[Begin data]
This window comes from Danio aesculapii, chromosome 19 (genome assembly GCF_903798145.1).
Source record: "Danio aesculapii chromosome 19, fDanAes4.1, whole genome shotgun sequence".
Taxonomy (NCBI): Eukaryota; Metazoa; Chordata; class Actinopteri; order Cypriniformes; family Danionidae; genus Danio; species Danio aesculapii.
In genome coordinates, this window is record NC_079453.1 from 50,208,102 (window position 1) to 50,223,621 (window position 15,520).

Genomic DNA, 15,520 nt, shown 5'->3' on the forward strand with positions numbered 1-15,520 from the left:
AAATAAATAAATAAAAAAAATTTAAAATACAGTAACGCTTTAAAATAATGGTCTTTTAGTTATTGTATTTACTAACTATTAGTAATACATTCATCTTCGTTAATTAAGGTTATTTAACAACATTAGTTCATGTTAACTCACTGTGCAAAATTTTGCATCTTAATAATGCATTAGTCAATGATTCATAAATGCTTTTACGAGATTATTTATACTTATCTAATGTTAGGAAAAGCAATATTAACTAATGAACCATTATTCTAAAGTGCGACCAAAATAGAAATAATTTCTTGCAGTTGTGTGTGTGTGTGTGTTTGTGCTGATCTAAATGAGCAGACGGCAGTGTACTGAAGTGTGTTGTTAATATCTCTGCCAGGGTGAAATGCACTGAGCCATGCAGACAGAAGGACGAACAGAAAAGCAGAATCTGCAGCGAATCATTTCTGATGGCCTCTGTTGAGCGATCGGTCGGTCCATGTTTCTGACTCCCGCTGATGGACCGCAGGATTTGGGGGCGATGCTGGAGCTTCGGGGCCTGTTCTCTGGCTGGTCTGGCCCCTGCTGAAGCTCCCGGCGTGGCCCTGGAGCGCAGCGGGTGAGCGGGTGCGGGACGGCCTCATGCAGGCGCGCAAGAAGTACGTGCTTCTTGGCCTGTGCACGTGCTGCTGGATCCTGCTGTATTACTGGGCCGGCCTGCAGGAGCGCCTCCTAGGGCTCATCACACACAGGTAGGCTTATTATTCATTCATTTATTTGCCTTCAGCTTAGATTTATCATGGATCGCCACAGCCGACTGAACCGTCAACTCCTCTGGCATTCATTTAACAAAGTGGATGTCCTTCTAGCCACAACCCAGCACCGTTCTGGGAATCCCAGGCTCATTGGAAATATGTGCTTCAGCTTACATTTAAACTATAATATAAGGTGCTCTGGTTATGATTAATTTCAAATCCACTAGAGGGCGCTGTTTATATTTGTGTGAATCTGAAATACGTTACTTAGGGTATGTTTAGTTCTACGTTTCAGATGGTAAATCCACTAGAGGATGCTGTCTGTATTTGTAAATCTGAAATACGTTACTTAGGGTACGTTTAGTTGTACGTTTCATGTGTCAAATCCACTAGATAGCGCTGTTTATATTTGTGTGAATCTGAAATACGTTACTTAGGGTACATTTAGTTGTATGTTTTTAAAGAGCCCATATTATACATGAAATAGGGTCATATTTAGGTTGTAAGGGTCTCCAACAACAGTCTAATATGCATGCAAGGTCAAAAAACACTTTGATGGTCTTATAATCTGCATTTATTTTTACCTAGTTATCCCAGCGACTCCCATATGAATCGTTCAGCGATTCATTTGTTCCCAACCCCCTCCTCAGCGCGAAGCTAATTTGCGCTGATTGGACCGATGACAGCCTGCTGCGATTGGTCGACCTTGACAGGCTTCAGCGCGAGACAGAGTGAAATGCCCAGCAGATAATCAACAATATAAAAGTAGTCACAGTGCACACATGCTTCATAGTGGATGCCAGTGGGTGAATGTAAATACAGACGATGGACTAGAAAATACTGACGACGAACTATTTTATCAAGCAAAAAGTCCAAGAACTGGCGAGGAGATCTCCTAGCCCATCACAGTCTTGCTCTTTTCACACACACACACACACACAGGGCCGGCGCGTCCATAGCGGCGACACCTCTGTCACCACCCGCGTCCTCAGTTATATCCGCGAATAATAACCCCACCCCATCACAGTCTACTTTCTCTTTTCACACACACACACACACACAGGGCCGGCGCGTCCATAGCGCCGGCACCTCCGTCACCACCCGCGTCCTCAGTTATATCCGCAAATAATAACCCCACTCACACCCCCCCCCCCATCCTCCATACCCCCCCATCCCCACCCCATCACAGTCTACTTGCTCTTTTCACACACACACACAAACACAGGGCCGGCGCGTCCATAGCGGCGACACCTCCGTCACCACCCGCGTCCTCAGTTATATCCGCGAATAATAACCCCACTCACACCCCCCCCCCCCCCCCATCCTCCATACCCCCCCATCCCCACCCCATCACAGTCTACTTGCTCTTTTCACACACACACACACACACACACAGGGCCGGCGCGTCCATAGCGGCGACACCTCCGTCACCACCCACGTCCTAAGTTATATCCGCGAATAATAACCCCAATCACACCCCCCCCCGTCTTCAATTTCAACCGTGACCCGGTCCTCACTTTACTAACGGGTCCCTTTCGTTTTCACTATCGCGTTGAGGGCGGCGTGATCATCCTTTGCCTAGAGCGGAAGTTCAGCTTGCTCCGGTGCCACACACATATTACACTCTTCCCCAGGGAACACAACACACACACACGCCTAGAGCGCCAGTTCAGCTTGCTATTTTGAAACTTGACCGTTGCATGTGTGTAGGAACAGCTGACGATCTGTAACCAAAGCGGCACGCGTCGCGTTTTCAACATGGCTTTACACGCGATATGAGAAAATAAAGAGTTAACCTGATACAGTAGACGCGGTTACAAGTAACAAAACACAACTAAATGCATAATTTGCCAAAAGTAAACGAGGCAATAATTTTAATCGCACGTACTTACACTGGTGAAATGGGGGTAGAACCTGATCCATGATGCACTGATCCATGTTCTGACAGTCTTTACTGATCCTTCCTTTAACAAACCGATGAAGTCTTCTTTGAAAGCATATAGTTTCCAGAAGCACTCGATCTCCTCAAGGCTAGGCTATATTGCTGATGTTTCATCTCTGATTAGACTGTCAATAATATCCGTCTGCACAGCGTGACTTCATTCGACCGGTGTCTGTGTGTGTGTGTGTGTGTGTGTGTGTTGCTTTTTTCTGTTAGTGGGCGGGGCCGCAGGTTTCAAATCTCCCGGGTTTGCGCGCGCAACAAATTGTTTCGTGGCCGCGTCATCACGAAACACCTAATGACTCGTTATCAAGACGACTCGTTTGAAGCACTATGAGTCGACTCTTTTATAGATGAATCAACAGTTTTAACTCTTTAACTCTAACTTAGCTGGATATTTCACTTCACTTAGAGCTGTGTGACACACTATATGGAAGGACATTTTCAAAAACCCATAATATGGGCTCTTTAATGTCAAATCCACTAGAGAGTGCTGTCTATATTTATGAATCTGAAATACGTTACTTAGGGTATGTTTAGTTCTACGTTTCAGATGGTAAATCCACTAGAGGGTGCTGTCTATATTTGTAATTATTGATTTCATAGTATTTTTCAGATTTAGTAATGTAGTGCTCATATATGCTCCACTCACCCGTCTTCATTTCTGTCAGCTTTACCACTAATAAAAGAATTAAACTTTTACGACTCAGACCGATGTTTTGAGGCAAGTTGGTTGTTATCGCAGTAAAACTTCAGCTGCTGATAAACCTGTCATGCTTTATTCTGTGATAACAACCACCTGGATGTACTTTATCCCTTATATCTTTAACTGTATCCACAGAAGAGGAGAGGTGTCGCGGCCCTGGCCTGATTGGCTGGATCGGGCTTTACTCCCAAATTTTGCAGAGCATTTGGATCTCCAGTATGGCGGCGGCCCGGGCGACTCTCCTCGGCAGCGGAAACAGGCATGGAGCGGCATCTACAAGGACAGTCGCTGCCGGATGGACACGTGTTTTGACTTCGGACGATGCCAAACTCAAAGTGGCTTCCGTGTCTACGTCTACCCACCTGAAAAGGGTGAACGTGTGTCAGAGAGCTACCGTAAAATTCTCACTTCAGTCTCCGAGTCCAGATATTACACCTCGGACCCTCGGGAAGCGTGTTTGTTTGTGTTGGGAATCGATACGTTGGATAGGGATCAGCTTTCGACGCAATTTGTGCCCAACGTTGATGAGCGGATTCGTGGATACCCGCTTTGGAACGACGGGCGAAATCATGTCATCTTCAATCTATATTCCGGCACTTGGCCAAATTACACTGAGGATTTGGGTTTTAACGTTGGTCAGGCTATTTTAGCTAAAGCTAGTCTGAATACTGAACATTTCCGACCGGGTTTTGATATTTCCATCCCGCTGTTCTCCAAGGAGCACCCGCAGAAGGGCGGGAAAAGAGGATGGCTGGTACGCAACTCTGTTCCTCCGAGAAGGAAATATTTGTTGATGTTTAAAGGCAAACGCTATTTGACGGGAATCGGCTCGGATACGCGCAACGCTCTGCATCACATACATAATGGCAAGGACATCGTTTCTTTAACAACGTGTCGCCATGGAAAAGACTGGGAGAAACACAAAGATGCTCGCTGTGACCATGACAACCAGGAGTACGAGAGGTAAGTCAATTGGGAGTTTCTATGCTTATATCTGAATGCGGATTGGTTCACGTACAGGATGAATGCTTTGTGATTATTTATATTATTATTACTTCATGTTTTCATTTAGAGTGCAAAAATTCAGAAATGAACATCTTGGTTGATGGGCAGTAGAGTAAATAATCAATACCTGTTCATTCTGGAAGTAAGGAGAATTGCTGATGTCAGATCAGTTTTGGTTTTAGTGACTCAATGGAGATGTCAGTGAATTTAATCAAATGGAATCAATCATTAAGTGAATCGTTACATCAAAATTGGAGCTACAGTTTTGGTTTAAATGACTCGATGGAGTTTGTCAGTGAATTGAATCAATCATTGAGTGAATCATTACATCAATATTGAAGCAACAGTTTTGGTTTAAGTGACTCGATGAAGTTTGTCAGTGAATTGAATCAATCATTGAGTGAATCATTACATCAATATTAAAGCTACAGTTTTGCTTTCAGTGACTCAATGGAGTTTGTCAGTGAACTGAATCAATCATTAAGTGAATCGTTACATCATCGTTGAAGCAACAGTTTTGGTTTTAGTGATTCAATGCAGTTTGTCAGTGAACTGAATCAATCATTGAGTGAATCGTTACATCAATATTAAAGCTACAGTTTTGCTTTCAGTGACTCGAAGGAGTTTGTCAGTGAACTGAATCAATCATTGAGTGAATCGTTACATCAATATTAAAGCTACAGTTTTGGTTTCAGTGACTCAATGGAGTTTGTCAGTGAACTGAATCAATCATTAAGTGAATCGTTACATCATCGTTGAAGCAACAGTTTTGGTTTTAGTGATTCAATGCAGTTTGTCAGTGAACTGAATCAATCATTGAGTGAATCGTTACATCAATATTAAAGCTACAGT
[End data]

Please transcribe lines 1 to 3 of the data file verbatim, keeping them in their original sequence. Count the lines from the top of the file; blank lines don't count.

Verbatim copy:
This window comes from Danio aesculapii, chromosome 19 (genome assembly GCF_903798145.1).
Source record: "Danio aesculapii chromosome 19, fDanAes4.1, whole genome shotgun sequence".
Taxonomy (NCBI): Eukaryota; Metazoa; Chordata; class Actinopteri; order Cypriniformes; family Danionidae; genus Danio; species Danio aesculapii.